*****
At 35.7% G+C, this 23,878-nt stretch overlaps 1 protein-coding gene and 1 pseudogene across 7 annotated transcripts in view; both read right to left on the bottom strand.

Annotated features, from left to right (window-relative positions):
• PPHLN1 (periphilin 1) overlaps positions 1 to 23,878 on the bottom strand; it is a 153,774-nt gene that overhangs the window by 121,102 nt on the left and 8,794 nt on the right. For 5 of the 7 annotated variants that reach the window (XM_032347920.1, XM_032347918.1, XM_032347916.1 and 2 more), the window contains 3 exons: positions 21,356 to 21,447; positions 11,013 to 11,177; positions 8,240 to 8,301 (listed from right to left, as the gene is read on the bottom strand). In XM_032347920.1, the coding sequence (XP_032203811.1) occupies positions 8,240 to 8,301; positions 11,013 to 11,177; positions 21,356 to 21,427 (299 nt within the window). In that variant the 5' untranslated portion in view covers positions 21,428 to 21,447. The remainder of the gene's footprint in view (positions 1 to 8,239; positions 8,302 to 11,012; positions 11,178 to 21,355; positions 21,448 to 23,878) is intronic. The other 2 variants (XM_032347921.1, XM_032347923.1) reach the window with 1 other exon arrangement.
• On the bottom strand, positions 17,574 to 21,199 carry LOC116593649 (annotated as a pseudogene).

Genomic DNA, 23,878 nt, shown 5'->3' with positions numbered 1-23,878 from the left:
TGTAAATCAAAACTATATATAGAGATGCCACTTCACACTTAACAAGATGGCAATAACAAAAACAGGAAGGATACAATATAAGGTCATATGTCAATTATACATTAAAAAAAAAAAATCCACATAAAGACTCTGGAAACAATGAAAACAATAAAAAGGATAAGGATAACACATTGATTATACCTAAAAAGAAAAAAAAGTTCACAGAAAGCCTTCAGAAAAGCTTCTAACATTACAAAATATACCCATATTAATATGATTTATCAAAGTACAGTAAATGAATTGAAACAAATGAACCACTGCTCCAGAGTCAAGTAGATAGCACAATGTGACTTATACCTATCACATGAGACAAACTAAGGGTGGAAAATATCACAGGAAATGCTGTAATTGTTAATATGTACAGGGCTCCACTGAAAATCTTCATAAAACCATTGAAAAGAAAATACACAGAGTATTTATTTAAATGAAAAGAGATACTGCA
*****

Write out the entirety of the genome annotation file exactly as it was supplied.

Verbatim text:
At 35.7% G+C, this 23,878-nt stretch overlaps 1 protein-coding gene and 1 pseudogene across 7 annotated transcripts in view; both read right to left on the bottom strand.

Annotated features, from left to right (window-relative positions):
• PPHLN1 (periphilin 1) overlaps positions 1 to 23,878 on the bottom strand; it is a 153,774-nt gene that overhangs the window by 121,102 nt on the left and 8,794 nt on the right. For 5 of the 7 annotated variants that reach the window (XM_032347920.1, XM_032347918.1, XM_032347916.1 and 2 more), the window contains 3 exons: positions 21,356 to 21,447; positions 11,013 to 11,177; positions 8,240 to 8,301 (listed from right to left, as the gene is read on the bottom strand). In XM_032347920.1, the coding sequence (XP_032203811.1) occupies positions 8,240 to 8,301; positions 11,013 to 11,177; positions 21,356 to 21,427 (299 nt within the window). In that variant the 5' untranslated portion in view covers positions 21,428 to 21,447. The remainder of the gene's footprint in view (positions 1 to 8,239; positions 8,302 to 11,012; positions 11,178 to 21,355; positions 21,448 to 23,878) is intronic. The other 2 variants (XM_032347921.1, XM_032347923.1) reach the window with 1 other exon arrangement.
• On the bottom strand, positions 17,574 to 21,199 carry LOC116593649 (annotated as a pseudogene).

Genomic DNA, 23,878 nt, shown 5'->3' with positions numbered 1-23,878 from the left:
TGTAAATCAAAACTATATATAGAGATGCCACTTCACACTTAACAAGATGGCAATAACAAAAACAGGAAGGATACAATATAAGGTCATATGTCAATTATACATTAAAAAAAAAAAATCCACATAAAGACTCTGGAAACAATGAAAACAATAAAAAGGATAAGGATAACACATTGATTATACCTAAAAAGAAAAAAAAGTTCACAGAAAGCCTTCAGAAAAGCTTCTAACATTACAAAATATACCCATATTAATATGATTTATCAAAGTACAGTAAATGAATTGAAACAAATGAACCACTGCTCCAGAGTCAAGTAGATAGCACAATGTGACTTATACCTATCACATGAGACAAACTAAGGGTGGAAAATATCACAGGAAATGCTGTAATTGTTAATATGTACAGGGCTCCACTGAAAATCTTCATAAAACCATTGAAAAGAAAATACACAGAGTATTTATTTAAATGAAAAGAGATACTGCA